Assessment tools: steps to properly assess your employees

Written By Steps To Faculty Published May 22nd, 2010

If you are starting up a business, you need to have the proper assessment tools in place that will allow you to measure employee performance so that you keep the right people in place and let go of those who are not helping your business. The only way to make your way is to formulate the tools that will allow you to quickly identify who you want to stay and who you want to go. Once that is figured out, the rest becomes easy.

Step 1 formal feedback is the key to everything

Informal feedback is wonderful because it allows managers to correct problems as they arise from day to day; people are human and human beings are going to make mistakes. However, informal feedback is usually geared towards addressing a specific problem and does not have the same significance to employees that a formal evaluation does. For that reason, it is always a good idea to schedule formal sit-down evaluations with employees on a regular basis – maybe every six months or quarterly.

Step 2 know what your organizational goals are

It is important to know what you want to accomplish as an organization: what are your profit goals for the year? What sort of market share are you looking for? What sort of brand are you trying to build? When you know what your organization wants to achieve and when you have measurable goals in place, the next step is to come up with employee performance benchmarks that will help you achieve your organizational objectives. A good way of looking at this is as follows: how much product or sales do your employees have to produce each day, each week and each month for company revenue goals to be reached? What quality benchmarks do employees have to reach in order to ensure that the company reaches its quality assurance goals? And what behaviors from employees – punctuality, safe operation of machinery – are demanded if the company is to keep overhead costs down?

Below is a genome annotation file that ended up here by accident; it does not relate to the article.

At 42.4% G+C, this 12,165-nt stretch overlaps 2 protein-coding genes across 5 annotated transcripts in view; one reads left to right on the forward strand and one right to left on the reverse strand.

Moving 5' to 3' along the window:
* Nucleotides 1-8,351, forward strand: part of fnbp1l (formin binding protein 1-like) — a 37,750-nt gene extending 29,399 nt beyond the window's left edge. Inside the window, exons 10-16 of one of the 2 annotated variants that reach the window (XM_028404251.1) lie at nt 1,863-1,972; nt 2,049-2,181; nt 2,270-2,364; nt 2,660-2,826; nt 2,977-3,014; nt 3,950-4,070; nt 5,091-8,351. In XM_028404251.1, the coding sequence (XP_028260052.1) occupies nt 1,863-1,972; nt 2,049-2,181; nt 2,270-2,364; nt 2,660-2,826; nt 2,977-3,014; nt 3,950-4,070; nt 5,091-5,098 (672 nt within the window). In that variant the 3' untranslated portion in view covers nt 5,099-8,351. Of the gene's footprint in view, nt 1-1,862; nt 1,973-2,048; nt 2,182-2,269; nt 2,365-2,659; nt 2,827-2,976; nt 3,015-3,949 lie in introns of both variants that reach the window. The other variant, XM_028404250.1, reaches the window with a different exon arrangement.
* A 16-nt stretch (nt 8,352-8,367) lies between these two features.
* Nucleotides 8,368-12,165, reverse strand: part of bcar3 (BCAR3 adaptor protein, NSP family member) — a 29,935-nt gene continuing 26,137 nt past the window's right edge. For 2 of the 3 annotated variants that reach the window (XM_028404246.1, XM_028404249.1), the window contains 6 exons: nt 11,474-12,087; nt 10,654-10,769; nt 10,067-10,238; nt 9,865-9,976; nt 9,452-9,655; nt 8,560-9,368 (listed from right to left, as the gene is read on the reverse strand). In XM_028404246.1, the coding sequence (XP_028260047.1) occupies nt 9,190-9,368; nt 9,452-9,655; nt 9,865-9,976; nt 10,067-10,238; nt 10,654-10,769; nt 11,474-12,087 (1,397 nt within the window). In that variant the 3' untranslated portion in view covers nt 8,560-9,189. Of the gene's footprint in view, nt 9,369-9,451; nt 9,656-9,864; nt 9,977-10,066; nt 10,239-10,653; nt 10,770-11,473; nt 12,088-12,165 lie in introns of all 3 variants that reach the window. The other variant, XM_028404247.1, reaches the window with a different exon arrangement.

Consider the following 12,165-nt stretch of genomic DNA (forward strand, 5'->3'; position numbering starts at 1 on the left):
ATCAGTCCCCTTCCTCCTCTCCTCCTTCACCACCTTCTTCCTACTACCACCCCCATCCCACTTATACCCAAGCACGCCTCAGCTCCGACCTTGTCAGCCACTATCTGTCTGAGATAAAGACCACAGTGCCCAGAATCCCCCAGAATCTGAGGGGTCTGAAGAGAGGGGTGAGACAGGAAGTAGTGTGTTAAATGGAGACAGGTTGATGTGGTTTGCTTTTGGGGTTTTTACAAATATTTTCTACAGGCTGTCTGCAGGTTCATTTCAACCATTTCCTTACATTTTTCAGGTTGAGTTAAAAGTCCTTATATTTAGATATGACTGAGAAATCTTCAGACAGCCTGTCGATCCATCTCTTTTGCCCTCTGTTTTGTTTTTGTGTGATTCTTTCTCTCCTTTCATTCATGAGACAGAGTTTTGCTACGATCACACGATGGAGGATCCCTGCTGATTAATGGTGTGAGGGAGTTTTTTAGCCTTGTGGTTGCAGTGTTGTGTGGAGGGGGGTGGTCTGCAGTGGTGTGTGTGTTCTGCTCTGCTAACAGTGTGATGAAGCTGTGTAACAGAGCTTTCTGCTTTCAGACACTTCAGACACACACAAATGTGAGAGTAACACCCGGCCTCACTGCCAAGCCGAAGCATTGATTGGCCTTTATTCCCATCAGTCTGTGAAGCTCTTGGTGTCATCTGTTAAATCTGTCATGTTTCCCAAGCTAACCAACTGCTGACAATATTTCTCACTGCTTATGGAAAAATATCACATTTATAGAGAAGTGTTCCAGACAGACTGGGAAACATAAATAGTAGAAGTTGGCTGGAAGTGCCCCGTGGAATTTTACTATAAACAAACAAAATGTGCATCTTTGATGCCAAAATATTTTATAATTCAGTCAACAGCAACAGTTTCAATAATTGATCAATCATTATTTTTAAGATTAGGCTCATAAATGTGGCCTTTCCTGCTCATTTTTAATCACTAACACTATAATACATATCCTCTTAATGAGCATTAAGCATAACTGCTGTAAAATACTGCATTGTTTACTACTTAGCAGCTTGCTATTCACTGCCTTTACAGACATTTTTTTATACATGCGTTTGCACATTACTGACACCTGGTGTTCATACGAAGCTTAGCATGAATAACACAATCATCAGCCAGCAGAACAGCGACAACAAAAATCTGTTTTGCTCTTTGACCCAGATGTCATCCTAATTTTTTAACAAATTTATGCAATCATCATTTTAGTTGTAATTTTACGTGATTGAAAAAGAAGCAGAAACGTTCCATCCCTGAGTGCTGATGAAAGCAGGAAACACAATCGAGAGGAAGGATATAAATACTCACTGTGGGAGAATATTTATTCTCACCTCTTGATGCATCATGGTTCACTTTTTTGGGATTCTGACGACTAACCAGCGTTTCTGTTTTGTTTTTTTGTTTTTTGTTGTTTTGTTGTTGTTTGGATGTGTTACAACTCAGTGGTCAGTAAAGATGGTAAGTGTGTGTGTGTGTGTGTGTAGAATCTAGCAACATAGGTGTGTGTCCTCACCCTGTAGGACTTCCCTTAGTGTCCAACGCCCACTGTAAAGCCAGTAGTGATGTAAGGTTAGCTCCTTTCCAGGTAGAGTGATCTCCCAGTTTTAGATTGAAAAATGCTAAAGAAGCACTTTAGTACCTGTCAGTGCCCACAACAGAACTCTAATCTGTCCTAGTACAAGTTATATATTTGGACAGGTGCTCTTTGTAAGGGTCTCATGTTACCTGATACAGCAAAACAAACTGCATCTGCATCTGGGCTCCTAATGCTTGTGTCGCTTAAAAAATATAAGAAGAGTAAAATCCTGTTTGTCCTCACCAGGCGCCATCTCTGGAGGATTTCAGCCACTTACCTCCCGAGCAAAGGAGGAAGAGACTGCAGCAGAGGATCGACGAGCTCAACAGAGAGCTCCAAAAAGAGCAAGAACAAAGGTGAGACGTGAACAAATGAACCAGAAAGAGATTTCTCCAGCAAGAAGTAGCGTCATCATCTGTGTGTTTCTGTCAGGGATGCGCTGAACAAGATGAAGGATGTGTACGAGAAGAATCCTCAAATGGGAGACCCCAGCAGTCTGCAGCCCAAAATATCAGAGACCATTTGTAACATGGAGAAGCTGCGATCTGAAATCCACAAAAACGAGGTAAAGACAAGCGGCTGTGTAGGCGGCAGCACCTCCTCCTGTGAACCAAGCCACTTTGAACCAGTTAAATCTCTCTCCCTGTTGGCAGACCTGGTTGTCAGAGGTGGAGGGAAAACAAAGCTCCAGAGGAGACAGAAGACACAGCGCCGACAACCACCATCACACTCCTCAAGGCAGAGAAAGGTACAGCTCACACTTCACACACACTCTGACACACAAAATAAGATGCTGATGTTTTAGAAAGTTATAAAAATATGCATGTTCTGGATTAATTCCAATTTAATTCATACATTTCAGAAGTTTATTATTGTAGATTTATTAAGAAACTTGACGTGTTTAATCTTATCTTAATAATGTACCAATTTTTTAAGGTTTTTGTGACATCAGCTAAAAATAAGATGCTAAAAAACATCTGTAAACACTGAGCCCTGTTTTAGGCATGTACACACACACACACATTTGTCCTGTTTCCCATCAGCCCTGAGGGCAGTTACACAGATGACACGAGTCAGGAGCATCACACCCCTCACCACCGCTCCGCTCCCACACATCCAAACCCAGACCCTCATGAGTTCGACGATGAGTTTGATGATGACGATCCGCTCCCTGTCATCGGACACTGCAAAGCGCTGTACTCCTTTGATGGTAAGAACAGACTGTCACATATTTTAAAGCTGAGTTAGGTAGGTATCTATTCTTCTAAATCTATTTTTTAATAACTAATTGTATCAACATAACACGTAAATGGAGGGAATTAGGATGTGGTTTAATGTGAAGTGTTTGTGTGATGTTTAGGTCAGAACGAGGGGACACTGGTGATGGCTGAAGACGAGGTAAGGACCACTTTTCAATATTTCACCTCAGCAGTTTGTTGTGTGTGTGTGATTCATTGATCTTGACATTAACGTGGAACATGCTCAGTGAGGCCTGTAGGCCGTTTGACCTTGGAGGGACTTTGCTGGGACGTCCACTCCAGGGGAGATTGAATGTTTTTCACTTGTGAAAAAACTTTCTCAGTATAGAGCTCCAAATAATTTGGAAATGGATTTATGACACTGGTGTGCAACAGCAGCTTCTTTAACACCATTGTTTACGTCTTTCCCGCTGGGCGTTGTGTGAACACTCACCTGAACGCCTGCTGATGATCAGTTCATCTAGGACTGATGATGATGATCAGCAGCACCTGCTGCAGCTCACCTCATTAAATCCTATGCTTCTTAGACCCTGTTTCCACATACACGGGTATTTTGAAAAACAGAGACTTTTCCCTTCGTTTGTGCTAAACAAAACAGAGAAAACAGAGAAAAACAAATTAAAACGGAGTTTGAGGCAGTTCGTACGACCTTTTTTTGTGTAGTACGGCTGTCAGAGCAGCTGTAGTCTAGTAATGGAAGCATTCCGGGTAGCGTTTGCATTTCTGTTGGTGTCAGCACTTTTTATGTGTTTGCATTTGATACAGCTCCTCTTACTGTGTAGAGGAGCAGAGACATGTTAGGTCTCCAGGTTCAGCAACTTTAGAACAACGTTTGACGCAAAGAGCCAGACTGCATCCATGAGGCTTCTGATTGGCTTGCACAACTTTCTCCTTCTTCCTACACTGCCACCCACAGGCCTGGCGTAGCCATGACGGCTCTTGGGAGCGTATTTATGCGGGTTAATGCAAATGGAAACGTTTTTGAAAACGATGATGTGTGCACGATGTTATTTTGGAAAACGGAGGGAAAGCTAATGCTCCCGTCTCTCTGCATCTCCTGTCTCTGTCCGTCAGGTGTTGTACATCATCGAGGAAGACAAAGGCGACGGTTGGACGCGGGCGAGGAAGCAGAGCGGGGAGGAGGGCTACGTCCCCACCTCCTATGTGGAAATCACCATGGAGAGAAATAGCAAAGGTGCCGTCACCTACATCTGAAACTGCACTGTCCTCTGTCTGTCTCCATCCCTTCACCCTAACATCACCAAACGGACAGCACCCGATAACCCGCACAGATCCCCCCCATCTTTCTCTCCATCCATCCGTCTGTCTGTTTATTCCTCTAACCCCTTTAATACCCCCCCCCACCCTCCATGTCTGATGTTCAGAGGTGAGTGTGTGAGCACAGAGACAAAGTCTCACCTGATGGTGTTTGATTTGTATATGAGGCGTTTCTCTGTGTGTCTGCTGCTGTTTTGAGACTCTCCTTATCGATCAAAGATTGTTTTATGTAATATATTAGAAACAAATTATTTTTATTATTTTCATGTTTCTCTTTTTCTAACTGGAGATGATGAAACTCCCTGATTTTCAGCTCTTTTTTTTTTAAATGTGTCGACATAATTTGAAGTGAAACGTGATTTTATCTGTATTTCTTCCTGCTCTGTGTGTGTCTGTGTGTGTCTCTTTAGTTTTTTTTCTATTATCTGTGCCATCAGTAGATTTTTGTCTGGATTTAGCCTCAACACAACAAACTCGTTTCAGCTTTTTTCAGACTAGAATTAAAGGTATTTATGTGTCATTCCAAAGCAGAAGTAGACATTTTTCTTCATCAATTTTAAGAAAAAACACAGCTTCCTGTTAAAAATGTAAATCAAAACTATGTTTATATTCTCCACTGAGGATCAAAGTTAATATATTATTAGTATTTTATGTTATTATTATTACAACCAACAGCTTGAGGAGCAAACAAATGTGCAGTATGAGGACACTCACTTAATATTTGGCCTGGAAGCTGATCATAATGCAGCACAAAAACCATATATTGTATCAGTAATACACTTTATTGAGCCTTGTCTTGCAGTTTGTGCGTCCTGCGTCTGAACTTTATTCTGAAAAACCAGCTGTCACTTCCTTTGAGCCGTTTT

Step 3 rank employees to avoid central tendency error

When employers use ranking scales, they often rank employees in the middle to avoid having to give people failing grades. The key to overcoming this is to rank employees from number one to last; not everyone can be “average,” so this forces the identification of people who are not doing their jobs effectively (for a good overview of central tendency error, please see Indiana University, 2007). When you rank people relative to other people in the organization, you are better able to make hard choices about who is doing the job – and who is not.

In all reality, proper assessment is one of those things that distinguishes good businesses from bad businesses and great businesses from everybody else; if you want to build a business empire, then you have make assessment easy to use, easy to understand, and as unbiased as possible. The steps above can certainly help you move in the right direction.

Works Cited
Indian University. (2007). Evaluate job performance. Retrieved May 21, 2010 from http://www.indiana.edu/~uhrs/training/performance_management/evaluate.htm


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